The Promise of Technocracy. Experts and International Organisations (1918–1968)
This project charts the proliferation of theories of technocracy and bureaucracy in mid-twentieth-century European thought. Investigating the writings of political practitioners, philosophers, and other intellectuals in Germany, France, and Great Britain, it reconstructs justifications for the primacy of administration. Against the currently widespread and often ahistorical animosity towards depoliticized forms of expertise, the project uncovers the emancipatory hopes driving the turn to administration in three distinct, yet related areas. In the political arena, technocratic ideas conveyed the hope of dampening social conflicts. In the economic realm, technocratic control of industries was meant to channel market forces to the benefit of all. In the field of international relations, committees of independent experts were entrusted with curbing the belligerent manifestations of nationalism.
Danilo Scholz is a historian of ideas who specializes in the history of European political thought in the nineteenth and twentieth centuries. He is a researcher at the KWI Institute for Advanced Study in the Humanities in Essen, Germany. After earning a BA in History at the University of Cambridge, he relocated to Paris where he obtained a diploma in History and Philosophy from the École normale supérieure. His doctoral dissertation in History, completed at the École des hautes études en sciences sociales (EHESS) in Paris, investigated concepts and critiques of the state in French political thought since 1945. Before joining the KWI, Danilo was been a postdoctoral researcher at the European University Institute in Florence and at Columbia University in New York. He has also has written for cultural journals such as Merkur and broadsheets including Die Zeit and the Frankfurter Allgemeine Zeitung. In 2019, the German Academy of the Arts awarded him the Heinrich Mann Prize for non-fictional essay writing.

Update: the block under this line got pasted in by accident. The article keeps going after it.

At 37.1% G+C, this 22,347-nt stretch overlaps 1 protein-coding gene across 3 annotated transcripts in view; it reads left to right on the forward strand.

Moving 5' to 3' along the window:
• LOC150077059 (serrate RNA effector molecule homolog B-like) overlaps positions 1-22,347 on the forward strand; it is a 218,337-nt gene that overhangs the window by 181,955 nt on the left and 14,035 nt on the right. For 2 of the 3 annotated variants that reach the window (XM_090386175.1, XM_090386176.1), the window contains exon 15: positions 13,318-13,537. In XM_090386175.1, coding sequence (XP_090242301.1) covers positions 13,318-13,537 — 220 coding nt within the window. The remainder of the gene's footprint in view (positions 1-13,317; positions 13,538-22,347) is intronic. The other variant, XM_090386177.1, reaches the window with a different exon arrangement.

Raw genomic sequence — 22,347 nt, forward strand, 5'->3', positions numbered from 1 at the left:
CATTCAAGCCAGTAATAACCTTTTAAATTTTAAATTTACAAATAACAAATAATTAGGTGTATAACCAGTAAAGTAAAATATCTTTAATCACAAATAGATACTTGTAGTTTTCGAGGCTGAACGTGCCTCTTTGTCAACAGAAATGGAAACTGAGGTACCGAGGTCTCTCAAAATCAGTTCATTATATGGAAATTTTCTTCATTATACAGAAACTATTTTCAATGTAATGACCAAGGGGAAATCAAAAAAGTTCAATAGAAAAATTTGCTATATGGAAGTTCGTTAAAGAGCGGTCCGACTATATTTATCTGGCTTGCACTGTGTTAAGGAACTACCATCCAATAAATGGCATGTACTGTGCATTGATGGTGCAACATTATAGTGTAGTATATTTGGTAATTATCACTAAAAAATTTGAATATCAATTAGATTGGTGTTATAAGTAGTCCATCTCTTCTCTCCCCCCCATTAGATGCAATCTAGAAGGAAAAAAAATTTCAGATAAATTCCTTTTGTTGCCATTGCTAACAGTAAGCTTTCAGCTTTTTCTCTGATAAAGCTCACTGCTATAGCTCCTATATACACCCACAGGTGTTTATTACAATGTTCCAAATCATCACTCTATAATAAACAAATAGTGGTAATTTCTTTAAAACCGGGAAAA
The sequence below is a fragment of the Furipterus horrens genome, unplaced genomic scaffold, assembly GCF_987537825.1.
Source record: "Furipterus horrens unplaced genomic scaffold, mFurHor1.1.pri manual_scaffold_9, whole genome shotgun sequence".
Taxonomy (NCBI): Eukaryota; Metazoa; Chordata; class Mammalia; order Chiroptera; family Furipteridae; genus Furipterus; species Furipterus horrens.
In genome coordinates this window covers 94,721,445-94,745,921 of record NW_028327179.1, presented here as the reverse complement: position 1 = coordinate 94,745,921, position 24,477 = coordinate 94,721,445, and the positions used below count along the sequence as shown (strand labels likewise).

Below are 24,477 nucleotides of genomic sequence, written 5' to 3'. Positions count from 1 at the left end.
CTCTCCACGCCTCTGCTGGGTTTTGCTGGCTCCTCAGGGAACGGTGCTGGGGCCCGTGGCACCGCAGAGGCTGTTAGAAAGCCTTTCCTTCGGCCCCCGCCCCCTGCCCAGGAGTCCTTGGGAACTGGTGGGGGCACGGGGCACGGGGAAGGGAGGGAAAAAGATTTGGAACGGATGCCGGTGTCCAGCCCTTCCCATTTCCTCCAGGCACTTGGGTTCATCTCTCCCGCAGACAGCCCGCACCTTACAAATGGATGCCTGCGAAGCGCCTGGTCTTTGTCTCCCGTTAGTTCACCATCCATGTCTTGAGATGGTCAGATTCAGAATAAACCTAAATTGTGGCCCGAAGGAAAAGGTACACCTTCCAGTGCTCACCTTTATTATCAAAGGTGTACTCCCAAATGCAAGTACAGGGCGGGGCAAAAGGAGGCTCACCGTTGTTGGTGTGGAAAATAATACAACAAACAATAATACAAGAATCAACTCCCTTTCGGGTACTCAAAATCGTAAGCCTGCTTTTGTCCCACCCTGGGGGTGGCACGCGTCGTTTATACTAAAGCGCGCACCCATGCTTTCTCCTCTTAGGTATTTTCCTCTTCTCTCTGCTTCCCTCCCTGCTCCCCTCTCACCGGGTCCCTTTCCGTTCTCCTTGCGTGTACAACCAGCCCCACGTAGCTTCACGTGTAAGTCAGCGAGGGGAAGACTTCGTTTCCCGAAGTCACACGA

»Ein preußischer Schulstaat. Die Landesschule Pforta und ihre Zöglinge«, in: Zeitschrift für Ideengeschichte 15 (Sommer 2021), Heft 2, S. 69–94; »Nouvelle Droite / Neue Rechte: Ein theoriegeschichtlicher Dialog zwischen Phillipp Felsch und Danilo Scholz«, in: Johannes Schütz u. a. (Hg.), Die neue Mitte? Ideologie und Praxis der populistischen und extremen Rechten, Köln u. a.: Böhlau Verlag 2021, S. 27–46; »Ins Bild gerückt. Zur Geschichte des französischen Kolonialismus», in: Merkur (November 2019), Heft 846, S. 18–38.
Mi / 17:00 – 19:30
Competition for resources has long been viewed as a driver of interstate rivalry and a source of geopolitical instability. By contrast, this talk will investigate how, over the last two hundred years, the extraction and distribution of key commodities could also favour new forms of cross-border cooperation and international governance.